Revisiting a classic is strange.
Currently, I’m rereading ‘Huck Finn’ with my students. The redolent images captured from high school clearly don’t fill out this book. The hodge-podgy, pinball like story—one emulated far too often with unknowing protagonists shuffling into random, almost unconnected encounters—might be at fault here. But with ‘Huck,’ it seems more like a ‘Pilgrim’s Progress’ rife with allegory—although Twain’s yarn is a thousand times funnier than Bunyan’s religious trial. Hey! Some guys are religious.
Nonetheless, the overall moment that capitulated me into this digression began with the reuniting of Huck and Tom at the novel’s end. With Jim’s capture, both decide to help him escape from slavery, and Huck’s has a plan, clear cut and easy. But smart, well-read Tom sees it another way.
“Why certainly it [Huck’s plan] would work, like rats a-fighting. But it’s too blame’ simple; there ain’t nothing to it. What’s the good of a plan that ain’t no more trouble than that?”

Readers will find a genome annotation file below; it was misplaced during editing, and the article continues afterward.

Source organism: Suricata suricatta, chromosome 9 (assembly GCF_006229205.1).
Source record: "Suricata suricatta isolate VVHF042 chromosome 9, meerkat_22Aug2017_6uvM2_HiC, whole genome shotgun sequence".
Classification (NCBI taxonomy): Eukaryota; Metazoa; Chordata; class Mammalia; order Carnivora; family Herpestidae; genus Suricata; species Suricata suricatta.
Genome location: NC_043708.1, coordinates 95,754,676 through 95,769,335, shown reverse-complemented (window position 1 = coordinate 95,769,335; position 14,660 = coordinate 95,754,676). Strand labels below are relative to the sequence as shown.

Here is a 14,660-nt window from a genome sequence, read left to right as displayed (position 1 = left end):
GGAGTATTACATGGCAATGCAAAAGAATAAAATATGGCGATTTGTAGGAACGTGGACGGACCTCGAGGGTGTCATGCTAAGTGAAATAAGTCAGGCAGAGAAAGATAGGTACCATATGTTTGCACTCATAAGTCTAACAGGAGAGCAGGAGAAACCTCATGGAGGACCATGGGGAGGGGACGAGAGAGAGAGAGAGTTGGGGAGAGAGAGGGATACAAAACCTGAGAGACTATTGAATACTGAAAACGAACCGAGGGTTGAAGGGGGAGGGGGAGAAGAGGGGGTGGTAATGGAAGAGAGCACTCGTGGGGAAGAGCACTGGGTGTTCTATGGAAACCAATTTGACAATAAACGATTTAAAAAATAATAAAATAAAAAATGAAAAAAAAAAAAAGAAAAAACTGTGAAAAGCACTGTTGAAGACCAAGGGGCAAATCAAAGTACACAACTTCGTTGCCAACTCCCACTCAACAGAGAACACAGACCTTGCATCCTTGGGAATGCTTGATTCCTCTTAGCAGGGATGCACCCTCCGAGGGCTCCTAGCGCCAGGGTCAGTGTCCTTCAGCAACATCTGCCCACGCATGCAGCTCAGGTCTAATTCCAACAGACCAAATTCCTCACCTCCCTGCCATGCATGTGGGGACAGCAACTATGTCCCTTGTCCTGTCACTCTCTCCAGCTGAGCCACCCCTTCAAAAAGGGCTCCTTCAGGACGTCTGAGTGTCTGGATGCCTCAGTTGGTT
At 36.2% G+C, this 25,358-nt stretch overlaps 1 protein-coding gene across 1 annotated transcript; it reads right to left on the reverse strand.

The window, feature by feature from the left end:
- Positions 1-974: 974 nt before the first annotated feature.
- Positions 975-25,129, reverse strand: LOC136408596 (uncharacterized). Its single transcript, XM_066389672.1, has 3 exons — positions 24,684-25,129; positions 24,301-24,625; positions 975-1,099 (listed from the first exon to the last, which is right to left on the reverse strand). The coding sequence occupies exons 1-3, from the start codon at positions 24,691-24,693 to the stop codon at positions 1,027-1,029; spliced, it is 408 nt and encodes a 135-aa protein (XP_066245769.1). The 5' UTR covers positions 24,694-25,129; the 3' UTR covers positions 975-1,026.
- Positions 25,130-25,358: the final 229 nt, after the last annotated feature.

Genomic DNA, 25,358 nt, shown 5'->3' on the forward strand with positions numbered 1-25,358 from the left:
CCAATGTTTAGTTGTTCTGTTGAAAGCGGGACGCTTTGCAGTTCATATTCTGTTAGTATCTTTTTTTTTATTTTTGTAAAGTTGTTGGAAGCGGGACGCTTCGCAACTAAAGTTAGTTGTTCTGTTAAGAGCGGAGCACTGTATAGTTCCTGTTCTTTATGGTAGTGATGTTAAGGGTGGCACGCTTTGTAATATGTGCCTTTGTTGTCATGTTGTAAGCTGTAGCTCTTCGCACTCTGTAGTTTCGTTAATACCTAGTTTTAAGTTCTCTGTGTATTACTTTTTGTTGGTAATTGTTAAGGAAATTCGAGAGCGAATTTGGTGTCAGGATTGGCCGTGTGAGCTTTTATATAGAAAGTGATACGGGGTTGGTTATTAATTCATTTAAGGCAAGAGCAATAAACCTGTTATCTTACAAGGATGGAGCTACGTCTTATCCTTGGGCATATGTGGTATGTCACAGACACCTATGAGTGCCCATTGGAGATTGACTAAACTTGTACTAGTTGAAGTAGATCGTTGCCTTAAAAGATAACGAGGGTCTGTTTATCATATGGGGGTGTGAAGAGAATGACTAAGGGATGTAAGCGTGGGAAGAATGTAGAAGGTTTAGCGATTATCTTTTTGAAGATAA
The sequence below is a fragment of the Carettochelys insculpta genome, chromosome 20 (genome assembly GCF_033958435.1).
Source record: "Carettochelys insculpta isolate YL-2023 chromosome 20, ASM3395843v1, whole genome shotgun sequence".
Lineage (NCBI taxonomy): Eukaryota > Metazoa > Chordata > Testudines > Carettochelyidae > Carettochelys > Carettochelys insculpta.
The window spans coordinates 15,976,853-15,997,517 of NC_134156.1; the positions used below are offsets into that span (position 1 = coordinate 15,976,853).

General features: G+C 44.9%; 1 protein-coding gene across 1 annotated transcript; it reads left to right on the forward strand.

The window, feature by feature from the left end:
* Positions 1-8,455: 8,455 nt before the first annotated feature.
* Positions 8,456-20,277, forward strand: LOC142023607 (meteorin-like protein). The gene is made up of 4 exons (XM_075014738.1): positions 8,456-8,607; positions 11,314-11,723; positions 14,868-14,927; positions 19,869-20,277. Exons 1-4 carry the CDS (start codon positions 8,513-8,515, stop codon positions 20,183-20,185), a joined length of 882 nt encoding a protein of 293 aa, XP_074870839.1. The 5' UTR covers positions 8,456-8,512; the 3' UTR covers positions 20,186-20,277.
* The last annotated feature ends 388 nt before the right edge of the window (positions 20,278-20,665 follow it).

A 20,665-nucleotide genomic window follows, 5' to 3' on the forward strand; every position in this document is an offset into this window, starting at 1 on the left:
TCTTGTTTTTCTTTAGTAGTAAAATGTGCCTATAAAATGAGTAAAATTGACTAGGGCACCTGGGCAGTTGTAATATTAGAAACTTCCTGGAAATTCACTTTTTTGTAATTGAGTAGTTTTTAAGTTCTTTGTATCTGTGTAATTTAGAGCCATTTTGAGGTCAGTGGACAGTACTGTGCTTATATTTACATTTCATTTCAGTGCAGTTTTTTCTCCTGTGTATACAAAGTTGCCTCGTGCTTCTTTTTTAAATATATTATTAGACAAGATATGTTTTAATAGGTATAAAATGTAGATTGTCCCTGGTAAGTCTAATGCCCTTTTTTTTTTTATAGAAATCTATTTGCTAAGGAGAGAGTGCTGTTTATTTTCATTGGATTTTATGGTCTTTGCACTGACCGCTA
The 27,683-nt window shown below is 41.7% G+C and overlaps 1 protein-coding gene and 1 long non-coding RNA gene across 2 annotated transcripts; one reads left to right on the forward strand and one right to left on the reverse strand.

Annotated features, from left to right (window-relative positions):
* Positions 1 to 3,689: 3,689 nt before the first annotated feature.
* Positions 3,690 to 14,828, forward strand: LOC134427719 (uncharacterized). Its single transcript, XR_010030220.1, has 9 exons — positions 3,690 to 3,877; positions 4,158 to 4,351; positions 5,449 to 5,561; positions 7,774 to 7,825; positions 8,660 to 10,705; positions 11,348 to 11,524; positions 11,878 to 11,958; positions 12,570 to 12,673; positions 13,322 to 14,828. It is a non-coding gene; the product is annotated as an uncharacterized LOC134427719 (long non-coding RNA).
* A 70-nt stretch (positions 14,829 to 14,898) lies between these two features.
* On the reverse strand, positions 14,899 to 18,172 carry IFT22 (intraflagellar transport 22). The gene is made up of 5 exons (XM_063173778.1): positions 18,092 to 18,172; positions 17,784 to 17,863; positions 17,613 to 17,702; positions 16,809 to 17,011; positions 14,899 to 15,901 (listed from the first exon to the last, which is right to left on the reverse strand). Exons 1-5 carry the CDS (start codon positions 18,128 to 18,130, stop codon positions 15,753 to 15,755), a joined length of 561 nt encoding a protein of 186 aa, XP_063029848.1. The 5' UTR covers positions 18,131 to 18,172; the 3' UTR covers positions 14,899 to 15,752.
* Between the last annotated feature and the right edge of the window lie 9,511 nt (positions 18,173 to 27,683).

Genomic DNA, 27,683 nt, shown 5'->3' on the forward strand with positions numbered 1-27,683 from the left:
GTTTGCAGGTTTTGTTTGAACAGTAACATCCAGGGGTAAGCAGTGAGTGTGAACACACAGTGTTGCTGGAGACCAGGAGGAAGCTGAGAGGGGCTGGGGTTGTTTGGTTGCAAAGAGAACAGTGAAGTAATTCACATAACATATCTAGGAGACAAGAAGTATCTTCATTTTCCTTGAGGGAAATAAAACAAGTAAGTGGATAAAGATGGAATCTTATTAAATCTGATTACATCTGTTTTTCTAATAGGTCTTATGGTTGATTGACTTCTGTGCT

Though this reminded me an awful much of every single young man I’ve ever known—myself included—Huck’s reaction is the STOP sign that hit me.
“He told me what it [Tom’s plan] was, and I see in a minute it was worth fifteen fo mine, FOR STYLE [my emphasis], and would make Jim just as free a man as mine would, and maybe get us all killed besides.”
Following this, Twain continued to roundhouse me in the head with the details. Despite being able to steal the key to free Jim, they had to dig him out. Never mind using shovels. Spoons were the order of the day. Style, clearly, takes time. And while they’re at it—toss in a moat. The more difficulty, the better. I could not believe how accurate all of this was.
Writers, artists, most everyone feels the pressure of it at some time or another. We use it to identify ourselves or, at the most, separate us from others, to be unique. But, when it comes to the practical things in life, maybe style isn’t so important.
After all, most of the time, style just seems like a euphemism for bureaucracy.
Then again, maybe I’m thinking too hard. Maybe Twain was just trying to make me laugh.